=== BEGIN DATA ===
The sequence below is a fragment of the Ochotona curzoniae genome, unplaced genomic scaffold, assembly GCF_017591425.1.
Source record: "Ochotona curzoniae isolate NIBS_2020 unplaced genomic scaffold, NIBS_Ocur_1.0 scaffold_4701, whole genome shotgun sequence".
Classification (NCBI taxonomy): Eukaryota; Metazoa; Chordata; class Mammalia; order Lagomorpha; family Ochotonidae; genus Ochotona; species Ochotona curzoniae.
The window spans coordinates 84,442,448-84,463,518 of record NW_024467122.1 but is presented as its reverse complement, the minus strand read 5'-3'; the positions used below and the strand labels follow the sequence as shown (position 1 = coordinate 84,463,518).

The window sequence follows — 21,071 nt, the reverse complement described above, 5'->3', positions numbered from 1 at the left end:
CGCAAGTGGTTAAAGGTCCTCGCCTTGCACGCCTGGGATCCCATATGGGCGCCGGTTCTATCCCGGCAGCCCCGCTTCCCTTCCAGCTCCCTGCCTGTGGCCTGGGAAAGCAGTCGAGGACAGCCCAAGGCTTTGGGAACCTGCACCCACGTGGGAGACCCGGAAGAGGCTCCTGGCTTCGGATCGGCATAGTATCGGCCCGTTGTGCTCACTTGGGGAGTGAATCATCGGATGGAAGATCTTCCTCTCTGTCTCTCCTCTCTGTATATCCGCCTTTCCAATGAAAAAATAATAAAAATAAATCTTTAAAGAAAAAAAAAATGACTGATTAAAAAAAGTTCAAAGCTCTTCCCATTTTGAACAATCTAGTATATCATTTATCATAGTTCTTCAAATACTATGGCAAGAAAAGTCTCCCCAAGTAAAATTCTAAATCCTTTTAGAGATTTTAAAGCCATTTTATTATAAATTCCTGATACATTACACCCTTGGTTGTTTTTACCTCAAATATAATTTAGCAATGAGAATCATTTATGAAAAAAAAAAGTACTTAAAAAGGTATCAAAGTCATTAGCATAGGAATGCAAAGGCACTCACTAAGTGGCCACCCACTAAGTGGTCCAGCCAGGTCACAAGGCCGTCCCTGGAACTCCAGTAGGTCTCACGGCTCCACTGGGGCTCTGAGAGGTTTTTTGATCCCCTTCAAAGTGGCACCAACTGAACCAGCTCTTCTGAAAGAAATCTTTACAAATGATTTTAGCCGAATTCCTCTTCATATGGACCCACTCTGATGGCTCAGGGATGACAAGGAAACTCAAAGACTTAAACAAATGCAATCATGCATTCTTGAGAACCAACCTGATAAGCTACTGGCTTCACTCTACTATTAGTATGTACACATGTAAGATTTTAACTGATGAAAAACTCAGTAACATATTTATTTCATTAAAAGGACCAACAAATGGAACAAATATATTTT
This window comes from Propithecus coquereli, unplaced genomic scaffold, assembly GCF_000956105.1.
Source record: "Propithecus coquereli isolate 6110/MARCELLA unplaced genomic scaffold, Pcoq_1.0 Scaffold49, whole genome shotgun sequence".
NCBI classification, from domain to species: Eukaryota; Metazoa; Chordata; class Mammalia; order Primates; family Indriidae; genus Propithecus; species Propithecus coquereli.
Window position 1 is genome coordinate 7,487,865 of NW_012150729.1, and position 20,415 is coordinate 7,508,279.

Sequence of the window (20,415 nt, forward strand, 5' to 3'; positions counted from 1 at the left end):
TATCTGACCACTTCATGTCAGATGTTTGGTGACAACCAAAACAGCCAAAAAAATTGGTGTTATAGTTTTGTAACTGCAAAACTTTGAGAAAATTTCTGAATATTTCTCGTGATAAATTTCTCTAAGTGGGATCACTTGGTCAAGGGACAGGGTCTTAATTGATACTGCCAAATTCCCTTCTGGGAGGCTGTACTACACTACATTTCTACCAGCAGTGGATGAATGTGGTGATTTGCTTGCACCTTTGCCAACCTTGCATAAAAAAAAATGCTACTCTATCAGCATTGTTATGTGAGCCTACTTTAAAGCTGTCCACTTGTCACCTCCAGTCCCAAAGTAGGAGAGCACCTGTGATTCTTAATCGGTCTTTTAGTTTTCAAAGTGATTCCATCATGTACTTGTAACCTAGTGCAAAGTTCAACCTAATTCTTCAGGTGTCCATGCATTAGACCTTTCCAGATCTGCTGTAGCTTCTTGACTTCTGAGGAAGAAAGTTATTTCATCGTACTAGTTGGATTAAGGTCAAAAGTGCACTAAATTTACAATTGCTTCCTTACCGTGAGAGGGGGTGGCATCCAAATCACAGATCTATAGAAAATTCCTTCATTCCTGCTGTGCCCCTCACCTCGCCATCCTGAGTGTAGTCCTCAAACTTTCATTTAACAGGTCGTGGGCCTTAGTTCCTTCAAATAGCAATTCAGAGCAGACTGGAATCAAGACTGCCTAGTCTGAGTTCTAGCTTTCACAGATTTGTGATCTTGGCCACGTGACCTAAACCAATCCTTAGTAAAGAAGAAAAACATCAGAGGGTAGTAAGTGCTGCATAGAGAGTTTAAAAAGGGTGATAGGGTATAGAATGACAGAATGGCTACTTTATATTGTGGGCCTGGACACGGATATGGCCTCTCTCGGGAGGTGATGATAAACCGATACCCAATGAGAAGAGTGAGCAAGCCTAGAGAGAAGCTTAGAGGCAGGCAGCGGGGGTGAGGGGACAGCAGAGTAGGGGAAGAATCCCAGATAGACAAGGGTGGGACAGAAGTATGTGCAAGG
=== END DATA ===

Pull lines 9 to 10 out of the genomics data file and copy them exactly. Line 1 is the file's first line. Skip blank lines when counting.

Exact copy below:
NCBI classification, from domain to species: Eukaryota; Metazoa; Chordata; class Mammalia; order Primates; family Indriidae; genus Propithecus; species Propithecus coquereli.
Window position 1 is genome coordinate 7,487,865 of NW_012150729.1, and position 20,415 is coordinate 7,508,279.